The first consignment of foodstuffs from the UK following Brexit is expected to arrive on Monday while foodstuffs importers are adjusting to Customs procedures to be able to import foodstuffs from the UK.
Television Malta spoke to two major importers of foodstuffs from the UK regarding the impacts of foodstuffs as a result of Brexit, particularly those containing some kind of animal meat.
Although there is no duty payable on UK grown or produced food, each consignment still has to be declared. In addition, those consignments that contain or consist of animal meat have to be approved by a vet before leaving from the UK.
David Aquilina, who is one of the major importers of UK foodstuffs, said the greatest bureaucracy they are facing is that being exercised in the UK because they do not have a sufficient number of vets to deal with the situation.
He said a trailer was expected to have been received in the coming week but yesterday he received an email informing him that this will not contain foodstuffs containing meat such as that of poultry or beef because there are not enough vet to carry out the necessary verifications.
John Schiavone, who supervises the logistics and transport of a foodstuffs importing company, said that because of the UK he has had to devise a Custom system diverse from EU imports and this is causing delays in the import of UK foodstuffs.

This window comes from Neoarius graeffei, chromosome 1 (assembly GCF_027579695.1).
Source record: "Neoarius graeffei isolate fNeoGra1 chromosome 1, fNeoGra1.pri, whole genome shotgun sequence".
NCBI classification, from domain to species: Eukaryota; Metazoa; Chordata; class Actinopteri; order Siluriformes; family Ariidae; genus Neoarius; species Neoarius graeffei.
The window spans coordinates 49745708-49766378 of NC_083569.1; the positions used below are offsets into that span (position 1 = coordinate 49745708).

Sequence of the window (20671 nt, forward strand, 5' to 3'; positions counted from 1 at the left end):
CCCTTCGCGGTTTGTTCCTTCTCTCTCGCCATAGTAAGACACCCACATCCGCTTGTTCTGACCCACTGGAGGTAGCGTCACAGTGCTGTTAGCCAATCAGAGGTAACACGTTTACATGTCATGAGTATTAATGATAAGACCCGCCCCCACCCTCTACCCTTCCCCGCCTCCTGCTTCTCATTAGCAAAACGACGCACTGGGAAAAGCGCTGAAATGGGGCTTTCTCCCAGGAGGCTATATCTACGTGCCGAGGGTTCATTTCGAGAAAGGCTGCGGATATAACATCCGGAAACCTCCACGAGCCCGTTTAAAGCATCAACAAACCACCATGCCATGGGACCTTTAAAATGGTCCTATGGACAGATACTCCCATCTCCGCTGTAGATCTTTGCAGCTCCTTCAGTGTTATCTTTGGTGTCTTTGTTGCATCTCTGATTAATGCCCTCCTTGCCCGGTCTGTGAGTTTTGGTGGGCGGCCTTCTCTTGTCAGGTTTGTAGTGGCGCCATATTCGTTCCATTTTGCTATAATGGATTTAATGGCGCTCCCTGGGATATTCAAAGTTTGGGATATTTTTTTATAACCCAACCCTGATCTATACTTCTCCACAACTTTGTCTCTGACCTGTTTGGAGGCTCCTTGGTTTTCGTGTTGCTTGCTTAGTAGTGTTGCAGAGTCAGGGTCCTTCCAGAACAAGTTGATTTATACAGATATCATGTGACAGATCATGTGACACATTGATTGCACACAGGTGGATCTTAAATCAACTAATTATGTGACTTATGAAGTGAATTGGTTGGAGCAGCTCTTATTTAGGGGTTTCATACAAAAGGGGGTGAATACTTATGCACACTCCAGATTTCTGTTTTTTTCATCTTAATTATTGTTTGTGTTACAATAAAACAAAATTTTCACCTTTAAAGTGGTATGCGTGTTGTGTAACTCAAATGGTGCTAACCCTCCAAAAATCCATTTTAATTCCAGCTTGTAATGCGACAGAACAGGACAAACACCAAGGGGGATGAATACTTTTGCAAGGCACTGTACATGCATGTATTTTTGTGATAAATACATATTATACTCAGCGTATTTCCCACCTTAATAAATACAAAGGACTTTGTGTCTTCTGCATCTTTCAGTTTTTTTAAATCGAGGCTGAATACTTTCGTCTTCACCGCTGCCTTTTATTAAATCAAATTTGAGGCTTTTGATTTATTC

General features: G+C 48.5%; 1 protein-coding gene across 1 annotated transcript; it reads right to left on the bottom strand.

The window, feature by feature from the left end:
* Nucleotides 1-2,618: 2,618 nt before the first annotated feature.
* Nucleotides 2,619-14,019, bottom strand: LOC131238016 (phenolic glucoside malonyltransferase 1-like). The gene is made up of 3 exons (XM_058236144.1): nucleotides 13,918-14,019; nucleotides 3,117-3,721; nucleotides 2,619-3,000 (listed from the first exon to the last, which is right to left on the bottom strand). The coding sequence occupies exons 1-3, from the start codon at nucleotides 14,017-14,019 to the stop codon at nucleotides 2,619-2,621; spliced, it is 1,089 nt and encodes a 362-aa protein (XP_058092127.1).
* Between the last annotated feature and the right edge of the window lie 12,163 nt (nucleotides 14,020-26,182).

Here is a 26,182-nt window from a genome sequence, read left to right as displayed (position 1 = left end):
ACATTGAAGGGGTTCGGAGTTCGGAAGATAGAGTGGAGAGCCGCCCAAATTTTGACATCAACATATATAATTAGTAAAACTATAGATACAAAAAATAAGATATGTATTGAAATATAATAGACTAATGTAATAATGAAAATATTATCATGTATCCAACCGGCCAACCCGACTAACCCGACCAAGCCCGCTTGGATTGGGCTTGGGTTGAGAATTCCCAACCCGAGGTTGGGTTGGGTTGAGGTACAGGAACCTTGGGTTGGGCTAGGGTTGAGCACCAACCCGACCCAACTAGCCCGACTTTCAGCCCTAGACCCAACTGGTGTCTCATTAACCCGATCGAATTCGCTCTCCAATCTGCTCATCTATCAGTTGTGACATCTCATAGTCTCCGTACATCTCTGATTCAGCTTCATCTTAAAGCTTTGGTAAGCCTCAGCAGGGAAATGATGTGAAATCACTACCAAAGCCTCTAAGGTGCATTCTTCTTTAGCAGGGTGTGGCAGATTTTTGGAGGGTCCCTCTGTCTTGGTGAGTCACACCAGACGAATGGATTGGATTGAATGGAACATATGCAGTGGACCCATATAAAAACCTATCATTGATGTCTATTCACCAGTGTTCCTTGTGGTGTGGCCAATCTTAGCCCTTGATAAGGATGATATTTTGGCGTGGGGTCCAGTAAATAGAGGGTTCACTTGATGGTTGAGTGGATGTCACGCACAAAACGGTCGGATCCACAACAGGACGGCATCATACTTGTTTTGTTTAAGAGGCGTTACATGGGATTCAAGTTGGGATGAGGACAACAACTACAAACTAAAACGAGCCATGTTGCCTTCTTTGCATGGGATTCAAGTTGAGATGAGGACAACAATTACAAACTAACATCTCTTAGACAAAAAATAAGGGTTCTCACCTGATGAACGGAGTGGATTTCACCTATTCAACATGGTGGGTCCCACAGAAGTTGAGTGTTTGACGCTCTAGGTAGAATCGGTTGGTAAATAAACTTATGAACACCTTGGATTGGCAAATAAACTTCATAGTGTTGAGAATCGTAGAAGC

He said the process is somewhat complicated and lengthy, over and above the Covid problems, and therefore there are staff shortages in departments and this lengthens the process.
Foodstuffs importers that spoke to Television Malta said that although they had increased their December imports more than the usual because of the Brexit changes, this could not be done on fresh products or those that expire within two weeks. Shops may now suffer shortages of fresh UK products.
Customs said they have introduced new systems for faster processing over a short period of time because the numbers of documents that are now necessary have doubled, and this is to prevent importers experiencing unnecessary delays.
The Director of International Affairs at the Customs Department said that although in most cases the Customs Declaration is made in Malta, the verification of meat foodstuffs has to be made on entry into Europe.
For foodstuffs importers this means that on the arrival of a trailer they have to await verification documents from the UK, on where the consignment concerns the EU as well as on Malta entry.